Nitish Kumar, the Chief Minister of the Indian state of Bihar is blaming rising incidents of sexual crime against women in the state on porn. He has written to the Indian Prime Minister Narendra Modi urging him to ban all porn sites and inappropriate
content available online. He wrote:
It will be my request to take appropriate action to ban all porn sites and inappropriate content available on internet immediately after giving due consideration to the serious issue, he
The incidents (of gang rape and crime against women) take place in some cases because of the impact of these sites.
People make videos of heinous acts (rape) against girls and women and get them
uploaded on social media such as Whatsapp, Facebook etc. Such content, which seriously affect the minds of children and youths, have been found as factors responsible for crimes (against women).
Long-term use of such content
negatively affect the mind of some people, which gives rise to social problems and increases the number of cases of crime against women.
In October last year, an Indian court had ordered the government to reinstate its earlier ban on 827 porn websites including PornHub and xVideos. Porn companies initially put up a fight, launching mirror URLs such as pornhub.net after pornhub.com
became inaccessible. But a few months in, major internet service providers Bharti Airtel and Reliance Jio also started blocking out the mirror URLs tool.
However Indians haven't been taking the censorship lying down. Mobile downloads of virtual
private network (VPN) apps in India grew 405% to 57 million in the 12 months starting October 2018, as analysed by London-based Top10VPN, a website that reviews VPNs.
The vast majority of users in India are using free VPN services, which are in
effect not free--they often fund operations by selling user data. But the use of paid VPN services remains limited in India.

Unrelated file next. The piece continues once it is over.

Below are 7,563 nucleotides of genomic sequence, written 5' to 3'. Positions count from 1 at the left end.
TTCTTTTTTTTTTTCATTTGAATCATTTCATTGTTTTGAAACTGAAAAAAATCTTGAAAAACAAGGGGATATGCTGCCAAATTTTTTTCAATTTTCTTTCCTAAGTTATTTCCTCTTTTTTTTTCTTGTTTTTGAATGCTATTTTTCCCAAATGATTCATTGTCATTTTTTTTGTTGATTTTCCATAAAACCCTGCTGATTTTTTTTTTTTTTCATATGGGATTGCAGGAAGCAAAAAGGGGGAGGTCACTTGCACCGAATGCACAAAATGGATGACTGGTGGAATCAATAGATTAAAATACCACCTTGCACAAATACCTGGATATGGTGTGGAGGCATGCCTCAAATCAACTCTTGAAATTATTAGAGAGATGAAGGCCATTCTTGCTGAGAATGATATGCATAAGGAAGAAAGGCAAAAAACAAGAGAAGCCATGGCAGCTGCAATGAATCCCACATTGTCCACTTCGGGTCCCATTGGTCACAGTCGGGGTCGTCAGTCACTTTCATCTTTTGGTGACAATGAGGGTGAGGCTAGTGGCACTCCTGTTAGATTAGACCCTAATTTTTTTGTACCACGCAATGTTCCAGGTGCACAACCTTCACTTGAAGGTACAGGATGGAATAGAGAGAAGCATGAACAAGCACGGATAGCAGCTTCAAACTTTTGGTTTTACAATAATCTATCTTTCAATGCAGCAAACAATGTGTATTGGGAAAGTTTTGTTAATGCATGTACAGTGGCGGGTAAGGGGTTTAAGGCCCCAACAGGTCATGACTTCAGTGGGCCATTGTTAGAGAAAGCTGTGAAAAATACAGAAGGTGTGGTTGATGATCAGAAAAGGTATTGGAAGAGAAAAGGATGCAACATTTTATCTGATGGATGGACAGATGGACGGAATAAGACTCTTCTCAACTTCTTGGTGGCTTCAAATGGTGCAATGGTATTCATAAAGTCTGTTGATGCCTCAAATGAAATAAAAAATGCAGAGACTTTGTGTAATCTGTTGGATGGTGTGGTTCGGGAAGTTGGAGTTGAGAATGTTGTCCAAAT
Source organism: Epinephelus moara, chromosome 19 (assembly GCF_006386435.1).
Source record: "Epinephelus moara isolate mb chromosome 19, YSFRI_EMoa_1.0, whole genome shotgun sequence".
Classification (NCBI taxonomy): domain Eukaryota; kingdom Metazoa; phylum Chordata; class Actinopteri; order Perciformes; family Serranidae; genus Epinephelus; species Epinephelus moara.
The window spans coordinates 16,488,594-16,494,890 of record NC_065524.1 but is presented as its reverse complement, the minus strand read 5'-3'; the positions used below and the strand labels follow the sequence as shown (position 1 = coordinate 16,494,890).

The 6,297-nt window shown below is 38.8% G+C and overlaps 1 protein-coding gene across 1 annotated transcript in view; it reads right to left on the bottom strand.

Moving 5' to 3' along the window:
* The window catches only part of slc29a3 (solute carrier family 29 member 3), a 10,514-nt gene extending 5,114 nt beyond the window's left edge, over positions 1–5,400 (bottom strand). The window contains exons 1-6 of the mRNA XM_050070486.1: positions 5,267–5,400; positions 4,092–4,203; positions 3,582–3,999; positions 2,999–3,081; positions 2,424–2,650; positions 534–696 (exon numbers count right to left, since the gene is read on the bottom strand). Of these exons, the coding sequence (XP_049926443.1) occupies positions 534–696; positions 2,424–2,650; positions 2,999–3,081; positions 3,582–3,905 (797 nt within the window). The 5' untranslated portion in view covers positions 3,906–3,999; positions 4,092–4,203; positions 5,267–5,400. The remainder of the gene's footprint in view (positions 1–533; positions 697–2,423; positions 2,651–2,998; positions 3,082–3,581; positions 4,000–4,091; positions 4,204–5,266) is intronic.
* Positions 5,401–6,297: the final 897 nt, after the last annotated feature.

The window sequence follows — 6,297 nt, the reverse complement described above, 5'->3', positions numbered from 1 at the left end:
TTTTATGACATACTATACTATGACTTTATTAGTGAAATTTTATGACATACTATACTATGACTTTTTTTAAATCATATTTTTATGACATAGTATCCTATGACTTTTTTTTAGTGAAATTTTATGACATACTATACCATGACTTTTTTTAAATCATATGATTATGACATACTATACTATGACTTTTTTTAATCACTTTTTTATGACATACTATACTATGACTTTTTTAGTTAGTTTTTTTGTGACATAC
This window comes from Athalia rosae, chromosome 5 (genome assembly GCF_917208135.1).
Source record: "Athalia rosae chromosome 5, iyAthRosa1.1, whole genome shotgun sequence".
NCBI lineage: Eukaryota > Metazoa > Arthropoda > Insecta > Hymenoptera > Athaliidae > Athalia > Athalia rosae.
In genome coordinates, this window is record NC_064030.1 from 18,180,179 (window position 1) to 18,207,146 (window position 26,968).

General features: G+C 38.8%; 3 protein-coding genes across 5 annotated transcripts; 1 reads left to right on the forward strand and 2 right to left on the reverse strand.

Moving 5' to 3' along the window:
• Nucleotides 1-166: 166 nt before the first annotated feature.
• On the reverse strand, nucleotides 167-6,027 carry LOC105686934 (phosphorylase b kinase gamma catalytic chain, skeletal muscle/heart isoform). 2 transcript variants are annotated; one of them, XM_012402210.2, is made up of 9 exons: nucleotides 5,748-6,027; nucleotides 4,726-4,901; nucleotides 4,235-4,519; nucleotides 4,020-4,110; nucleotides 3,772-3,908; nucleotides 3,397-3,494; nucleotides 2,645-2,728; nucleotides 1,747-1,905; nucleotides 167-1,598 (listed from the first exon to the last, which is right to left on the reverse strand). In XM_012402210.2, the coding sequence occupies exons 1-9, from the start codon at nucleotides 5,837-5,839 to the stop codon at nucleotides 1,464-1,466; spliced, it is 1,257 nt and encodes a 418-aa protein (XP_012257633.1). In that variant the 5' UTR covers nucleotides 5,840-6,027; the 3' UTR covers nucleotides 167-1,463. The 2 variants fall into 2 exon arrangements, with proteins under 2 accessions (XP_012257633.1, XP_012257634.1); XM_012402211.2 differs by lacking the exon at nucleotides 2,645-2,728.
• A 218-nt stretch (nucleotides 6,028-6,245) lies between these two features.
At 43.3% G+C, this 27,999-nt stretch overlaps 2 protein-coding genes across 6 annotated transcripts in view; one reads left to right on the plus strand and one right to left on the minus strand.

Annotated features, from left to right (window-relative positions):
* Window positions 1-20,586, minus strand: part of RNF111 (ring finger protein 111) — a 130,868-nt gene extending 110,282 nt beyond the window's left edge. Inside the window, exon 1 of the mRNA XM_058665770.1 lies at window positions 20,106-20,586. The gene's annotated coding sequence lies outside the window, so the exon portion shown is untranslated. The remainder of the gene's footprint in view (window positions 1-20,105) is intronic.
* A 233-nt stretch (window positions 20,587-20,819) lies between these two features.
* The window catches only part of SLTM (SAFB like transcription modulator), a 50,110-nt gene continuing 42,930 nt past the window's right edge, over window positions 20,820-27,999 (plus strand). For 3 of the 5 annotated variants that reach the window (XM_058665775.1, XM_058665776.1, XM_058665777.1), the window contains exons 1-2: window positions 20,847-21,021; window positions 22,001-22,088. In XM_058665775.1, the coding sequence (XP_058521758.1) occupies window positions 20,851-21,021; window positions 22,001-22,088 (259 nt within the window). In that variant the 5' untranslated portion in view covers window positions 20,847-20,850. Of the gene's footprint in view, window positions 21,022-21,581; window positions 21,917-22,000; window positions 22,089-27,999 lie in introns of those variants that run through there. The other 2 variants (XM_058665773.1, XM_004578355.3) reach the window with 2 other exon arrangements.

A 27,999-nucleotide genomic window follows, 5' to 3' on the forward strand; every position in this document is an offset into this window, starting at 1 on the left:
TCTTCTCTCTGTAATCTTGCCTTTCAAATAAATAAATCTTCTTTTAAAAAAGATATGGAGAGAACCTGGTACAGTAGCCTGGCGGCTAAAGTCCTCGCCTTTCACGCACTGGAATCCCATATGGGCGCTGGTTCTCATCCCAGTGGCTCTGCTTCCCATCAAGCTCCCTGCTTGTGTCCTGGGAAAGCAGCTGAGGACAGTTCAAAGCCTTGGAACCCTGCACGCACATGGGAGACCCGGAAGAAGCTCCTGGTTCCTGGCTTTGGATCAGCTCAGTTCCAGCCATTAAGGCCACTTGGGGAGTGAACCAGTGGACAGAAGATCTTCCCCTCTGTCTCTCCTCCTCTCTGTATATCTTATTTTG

But not all Indian users have caught on to VPNs. Nearly half of the visitors of the banned websites have merely shifted to
other adult content sites that aren't blocked in the country, such as RedPorn and SexVid, according to research from the analytics firm SimilarWeb.
I always wonder if this response is one of the reasons why age verification for porn was cancelled
by the British Government. The security services surely didn't want vast numbers of people to start using VPNs. They needed the AV services to be easy and safe enough for porn users to be willing to use. And in the end most of the methods on offer were
Ford v Ferrari is a 2019 USA / France action sport biography by James Mangold. Starring Christian Bale, Matt Damon and Caitriona Balfe.
American car designer Carroll Shelby and driver Ken
Miles battle corporate interference, the laws of physics and their own personal demons to build a revolutionary race car for Ford and challenge Ferrari at the 24 Hours of Le Mans in 1966.
The film was cut by India's Central Board of Film
Certification to blur out alcoholic drinks and to mute the phrase son of a bitch.
A source close to the film told timesnownews:
We know we've to blur out the bottles because they carry brand name and CBFC
guidelines do not allow that. But a mere glass being blurred out is something I'm hearing for the first time.